Have measurement cursors in order to take accurate readings.Can be interfaced to the computer.

12

Oscilloscope front panelThe front panel includes a display screen, knobs, and buttons used to control signal acquisition and display.

The front panel also includes input connectors for the probes.

Oscilloscopes have high input impedance, typically 1M. Therefore, they have negligible loading effect in most measurement situations. 13

The grid markings on the oscilloscope screen consists of 8-by-10 major divisions. There are also tick marks called minor divisions.To measure a waveform you need to adjust (volt/division) and the sweep rate (time/division). In order to get accurate measurements, make the waveform occupies most of the display vertically and at least two cycles horizontally.

14

Oscilloscope front panelTrigger System Imagine the jumble on the screen that would result if each sweep started at a different place on the signal.

The trigger stabilizes the waveform by controlling where, on a waveforms voltage and slope, the display trace or sweep begins each time.

By this way, periodic signals such as sine waves appear static on the oscilloscope display.

15

The oscilloscope will pause each time the sweep reaches the extreme right side of the screen. The scope then waits until the input waveform reaching a user-specified threshold voltage before drawing the next trace.The trigger point is determined by the level (voltage) and slope (+ve or ve edge).

16Trigger Level and Slope

Trigger Modes: Auto vs. NormalIn normal mode the oscilloscope only sweeps if the input signal reaches the trigger point; otherwise the display will be frozen on the last acquired waveform.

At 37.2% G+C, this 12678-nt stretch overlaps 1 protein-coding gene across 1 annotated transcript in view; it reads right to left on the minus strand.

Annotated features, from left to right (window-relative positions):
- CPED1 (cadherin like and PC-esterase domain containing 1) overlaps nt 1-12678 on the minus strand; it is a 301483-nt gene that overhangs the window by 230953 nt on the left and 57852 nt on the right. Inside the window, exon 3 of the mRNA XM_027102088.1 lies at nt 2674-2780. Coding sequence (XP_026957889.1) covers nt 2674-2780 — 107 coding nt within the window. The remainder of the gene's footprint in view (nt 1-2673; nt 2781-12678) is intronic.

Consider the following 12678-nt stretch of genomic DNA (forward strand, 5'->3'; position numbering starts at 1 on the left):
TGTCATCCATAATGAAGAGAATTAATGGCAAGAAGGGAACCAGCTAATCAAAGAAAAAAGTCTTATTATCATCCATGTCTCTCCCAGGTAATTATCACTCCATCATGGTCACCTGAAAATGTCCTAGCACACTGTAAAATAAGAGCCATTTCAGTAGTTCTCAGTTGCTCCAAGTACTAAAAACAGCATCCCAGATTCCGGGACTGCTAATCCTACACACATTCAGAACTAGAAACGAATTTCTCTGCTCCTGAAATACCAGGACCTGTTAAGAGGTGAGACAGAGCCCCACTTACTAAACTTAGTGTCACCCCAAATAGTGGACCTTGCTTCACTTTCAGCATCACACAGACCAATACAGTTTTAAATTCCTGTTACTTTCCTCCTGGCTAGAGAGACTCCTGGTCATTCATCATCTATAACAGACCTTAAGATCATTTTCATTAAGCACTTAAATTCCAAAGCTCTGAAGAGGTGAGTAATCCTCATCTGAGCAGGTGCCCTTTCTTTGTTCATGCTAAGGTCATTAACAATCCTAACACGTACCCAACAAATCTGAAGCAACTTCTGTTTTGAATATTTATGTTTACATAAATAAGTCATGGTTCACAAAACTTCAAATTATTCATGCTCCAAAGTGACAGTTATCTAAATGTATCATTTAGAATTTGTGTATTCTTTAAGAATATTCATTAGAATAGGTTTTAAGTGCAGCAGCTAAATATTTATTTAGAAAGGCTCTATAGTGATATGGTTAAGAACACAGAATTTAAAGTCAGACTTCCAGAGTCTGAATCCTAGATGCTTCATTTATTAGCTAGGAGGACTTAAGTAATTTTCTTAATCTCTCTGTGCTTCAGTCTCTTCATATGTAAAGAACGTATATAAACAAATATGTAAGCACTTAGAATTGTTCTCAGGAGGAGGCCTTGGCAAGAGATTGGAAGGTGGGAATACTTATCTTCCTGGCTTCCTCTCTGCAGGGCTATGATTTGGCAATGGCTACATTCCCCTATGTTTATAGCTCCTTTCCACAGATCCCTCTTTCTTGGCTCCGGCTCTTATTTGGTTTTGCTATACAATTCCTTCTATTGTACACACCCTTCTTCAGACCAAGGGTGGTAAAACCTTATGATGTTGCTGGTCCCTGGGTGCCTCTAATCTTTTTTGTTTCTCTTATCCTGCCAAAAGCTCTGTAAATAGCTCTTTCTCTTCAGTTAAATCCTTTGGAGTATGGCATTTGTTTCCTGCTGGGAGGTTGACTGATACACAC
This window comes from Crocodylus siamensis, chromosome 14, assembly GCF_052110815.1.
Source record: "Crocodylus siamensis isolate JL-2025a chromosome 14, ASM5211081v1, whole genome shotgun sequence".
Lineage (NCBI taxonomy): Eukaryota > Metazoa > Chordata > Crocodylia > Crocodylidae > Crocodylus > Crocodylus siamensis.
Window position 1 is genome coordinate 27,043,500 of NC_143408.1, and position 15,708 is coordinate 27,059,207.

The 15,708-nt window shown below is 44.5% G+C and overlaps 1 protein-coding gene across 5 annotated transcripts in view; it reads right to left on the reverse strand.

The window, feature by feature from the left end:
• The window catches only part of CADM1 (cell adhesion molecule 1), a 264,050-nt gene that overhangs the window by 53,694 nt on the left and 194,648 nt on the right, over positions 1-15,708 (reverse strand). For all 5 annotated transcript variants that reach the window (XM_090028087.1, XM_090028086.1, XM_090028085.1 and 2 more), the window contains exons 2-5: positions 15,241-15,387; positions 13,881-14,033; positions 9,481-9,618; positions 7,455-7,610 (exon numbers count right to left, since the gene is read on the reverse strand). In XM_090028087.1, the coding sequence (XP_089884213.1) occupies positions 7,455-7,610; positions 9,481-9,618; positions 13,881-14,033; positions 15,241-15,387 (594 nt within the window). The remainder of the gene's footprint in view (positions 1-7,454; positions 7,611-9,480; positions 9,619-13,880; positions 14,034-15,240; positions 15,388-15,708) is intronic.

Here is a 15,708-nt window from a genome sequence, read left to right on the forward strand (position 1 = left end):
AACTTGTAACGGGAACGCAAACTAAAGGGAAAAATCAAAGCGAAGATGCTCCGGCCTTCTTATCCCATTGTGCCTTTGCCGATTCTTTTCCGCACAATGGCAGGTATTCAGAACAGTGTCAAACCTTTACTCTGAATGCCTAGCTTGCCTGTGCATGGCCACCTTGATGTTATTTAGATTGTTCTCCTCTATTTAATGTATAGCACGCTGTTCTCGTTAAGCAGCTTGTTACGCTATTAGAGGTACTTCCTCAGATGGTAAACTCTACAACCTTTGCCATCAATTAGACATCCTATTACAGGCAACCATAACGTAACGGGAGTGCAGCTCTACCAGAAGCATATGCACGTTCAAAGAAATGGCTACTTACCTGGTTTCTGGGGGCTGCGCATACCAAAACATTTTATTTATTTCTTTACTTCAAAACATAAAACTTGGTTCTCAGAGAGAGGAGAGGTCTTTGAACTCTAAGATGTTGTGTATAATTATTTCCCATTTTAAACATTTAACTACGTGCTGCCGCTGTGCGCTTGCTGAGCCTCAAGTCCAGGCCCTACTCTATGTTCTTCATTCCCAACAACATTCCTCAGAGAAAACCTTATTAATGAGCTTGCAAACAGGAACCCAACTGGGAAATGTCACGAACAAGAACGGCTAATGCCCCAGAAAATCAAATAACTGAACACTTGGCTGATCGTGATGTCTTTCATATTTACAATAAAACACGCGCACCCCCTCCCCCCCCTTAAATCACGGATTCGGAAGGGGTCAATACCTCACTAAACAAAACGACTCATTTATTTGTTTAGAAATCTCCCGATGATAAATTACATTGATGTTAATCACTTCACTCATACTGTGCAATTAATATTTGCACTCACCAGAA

In Auto mode the oscilloscope sweeps, even without a trigger. This ensures that the display will not be frozen if the signal does not cause a trigger.

In practice, you will probably start with auto mode because it requires less adjustment and then use normal mode because it lets you see just the signal of interest.

17Trigger Hold-off18This feature is useful when displaying complex waveform shapes so that the oscilloscope only triggers on an eligible trigger point.Trigger hold-off is an adjustable period of time after a valid trigger during which the oscilloscope cannot trigger.

Input Coupling (DC AC GND) DC coupling shows the whole input signal (AC+DC components) .

AC coupling blocks the DC component of a signal so that you see the waveform centered around 0 V. This is useful when the entire signal (AC+DC) is too large for the volts/div setting.

Ground coupling (GND) disconnects the input signal from the vertical system, which lets you see a horizontal line on the screen that represents 0 V.

19

Pulse MeasurementsIn many applications, the shape of pulses is important. Pulses can become distorted and cause a digital circuit to malfunction.Standard pulse measurements are pulse width and pulse rise time.

20

Pulse width & Rise time MeasurementsRise time is the time a pulse takes to go from low to high voltage. By convention, the rise time is measured from 10% to 90% of the full voltage of the pulse. This eliminates any irregularities at the pulses transition corners.

Pulse width is the time the pulse takes to go from low to high and back to low again. By convention, the pulse width is measured at 50% of full voltage.

Pulse capturing often require good use of trigger hold-off to display complex signals and adjustment of time/div to see fine details of a fast pulse.21The most important specications of an oscilloscope are the bandwidth, rise time and accuracy. Bandwidth is dened as the maximum frequency over which the oscilloscope amplier gain is within -3dB of its peak value. The -3dB point is where the gain is 0.707 times its maximum value.Therefore, when applied to signal-amplitude measurement, the oscilloscope is only usable at frequencies up to about 0.3 times its specied bandwidth. 22Oscilloscope Bandwidth

Oscilloscopes are normally designed such that:

Bandwidth x Rise time = 0.35

Thus, for a bandwidth of 100 MHz,

Rise time = 0.35/108 = 3.5 ns.

Therefore, this oscilloscope is able to display pulses with rise time no less than 3.5 ns. Faster pulses can not be well displayed with such an oscilloscope.23The rise time